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  1. Forbidden Island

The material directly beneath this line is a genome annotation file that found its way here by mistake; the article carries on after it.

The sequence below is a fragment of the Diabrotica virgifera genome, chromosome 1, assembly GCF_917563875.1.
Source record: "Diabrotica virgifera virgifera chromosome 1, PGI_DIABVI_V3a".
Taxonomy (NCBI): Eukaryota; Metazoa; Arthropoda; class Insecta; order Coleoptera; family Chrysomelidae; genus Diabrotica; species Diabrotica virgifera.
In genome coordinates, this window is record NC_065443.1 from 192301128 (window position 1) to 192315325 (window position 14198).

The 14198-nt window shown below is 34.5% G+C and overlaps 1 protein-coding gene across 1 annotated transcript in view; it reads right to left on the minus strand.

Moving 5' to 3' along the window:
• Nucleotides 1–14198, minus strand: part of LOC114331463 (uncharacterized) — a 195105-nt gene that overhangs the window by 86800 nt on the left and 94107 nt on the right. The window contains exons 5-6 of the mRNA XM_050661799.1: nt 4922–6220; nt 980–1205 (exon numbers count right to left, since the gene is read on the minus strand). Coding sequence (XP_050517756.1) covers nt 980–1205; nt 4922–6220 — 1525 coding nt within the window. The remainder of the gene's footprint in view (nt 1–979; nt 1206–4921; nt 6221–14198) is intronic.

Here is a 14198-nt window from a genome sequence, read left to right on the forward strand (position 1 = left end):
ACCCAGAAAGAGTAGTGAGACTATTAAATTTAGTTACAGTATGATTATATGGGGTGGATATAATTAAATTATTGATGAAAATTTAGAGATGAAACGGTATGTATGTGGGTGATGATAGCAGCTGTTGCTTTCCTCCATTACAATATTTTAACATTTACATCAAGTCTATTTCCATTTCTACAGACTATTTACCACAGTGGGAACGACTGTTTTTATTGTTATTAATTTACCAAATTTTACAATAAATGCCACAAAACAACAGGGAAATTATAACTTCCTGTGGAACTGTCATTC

Designer: Matt Leacock Players: 2-4 Playtime: 30 to 60 minutes Kael's Scoring: Production Value: 9 - thick cardboard stock tiles, beautiful plastic artifact tokens, and a tin box to carry it all in. Randomness: High Replayability: 8 - The board layout is random, as are player roles. Beginner Appeal: 9 - Straightforward and constrained rules allow for meaningful choices without being overwhelmed. Hardcore Appeal: 4 - Very random in some respects, luck is a dominating factor of the game. Premise: The players are a modern day treasure hunting team, seeking to retrieve some powerful artifacts stored by The Ancients on an island. Of course, The Ancients defended the artifacts well, lest they fall into the wrong hands. Configuration: The board is composed of twenty-four square tiles. Eight of these tiles represent "temples", where treasure cards can be cashed in for an artifact (two temples are available for each type of artifact). Six of the tiles indicate starting points, one for each of the player roles. The landing pad is also the escape point from the island. There are three decks: The treasure deck, which contains treasure cards (5 for each of the four treasures), water rising cards (3), instant action cards (sandbags (2) and airlift (3)). The flood draw pile (a.k.a. the flood deck), which contains one card for each tile on the board. The role deck, which contains one card for each of the six roles. There is also a flood level indicator. The decks are shuffled. Each player is dealt a role card and two treasure cards. The board is laid out (roughly in a cross), and each player places their pawn on the tile indicated as the starting position for that player's role. Six flood cards are then drawn, and the tile corresponding to each flood card is turned over, to indicate it is flooded. Production Value: The board tiles are made of thick cardboard stock, the artifacts are represented with spiffy three dimensional tokens, and the box is actually made of tin, rather than cardboard. Mechanics: Each turn, each player takes up to three actions, draws two cards from the treasure deck, and then draws a number of cards from the flood draw equal to the current flood level. Actions consist of the player shoring up an adjacent tile (flipping it from flooded back to dry), moving his or her pawn from one tile to another, giving one treasure card to another player if both players have their pawns on the same square, or cashing in treasure cards for an artifact if that player has four matching treasure cards, and that player's pawn is on one of the two temples corresponding to the artifact the treasure cards are for. The player then draws two cards from the treasure deck. If the player has more than five cards at the end of the draw phase, that player discards down to five cards. Sandbags and airlifts may be played at any time without taking an action, so they may be useful to save. Sandbags shore up any one tile on the board, and airlift moves any number of pawns from one tile to any other single tile. An airlift is also needed at the end of the game to win. For each water rising card the player draws, the flood level is raised by one step on the flood level indicator, all drawn flood cards are shuffled and put back on top of the flood draw. The current player then draws a number of flood cards indicated by the flood level indicator. The tile corresponding to each of these cards is flipped from dry to flooded, or if already flooded is removed from the game, along with the flood card. Roles: The roles available are: The pilot, who may move to any tile on the board as one of his actions per turn The engineer, who may shore up any two flooded tiles adjacent to his position The diver, who may use one action to move through any continuous area of flooded and sunken tiles to another unflooded square adjacent to that area The navigator, who may move any one pawn two squares for one action The explorer, who may move and shore up diagonally rather than just in the four cardinal directions; and The messenger, who may give a card in his or her hand to any other player, regardless of pawn position. Game End: The players win if the manage to cash all four treasures and return to the landing pad to be airlifted out. Evaluation: This is a good casual game, as it does not require significant thought at easier difficulties. Hardcore strategic players will quickly find the game frustrating because of the randomness. The rules are simple enough and the actions constrained enough that new players can easily get a handle for it. It's a good gateway game to get new players into board games. Domineering players can make the game less enjoyable for shy players or those lacking confidence in their choices. Getting multiple water rising cards early in the first round makes the game substantially more difficult. The game gets more difficult with more players, because the treasure cards are spread out over more hands; on the flip side, more players allow for more role combinations, which can make the game substantially easier. The diver role is the only role that gets better as the game progresses. At higher difficulties, the engineer seems to be mandatory, due to the rate of flooding. I play this game from time to time, but, being a semi-hardcore strategic player, I feel like it needs an expansion to help mitigate the randomness of flooding, which is why I didn't give it an outstanding hardcore score.
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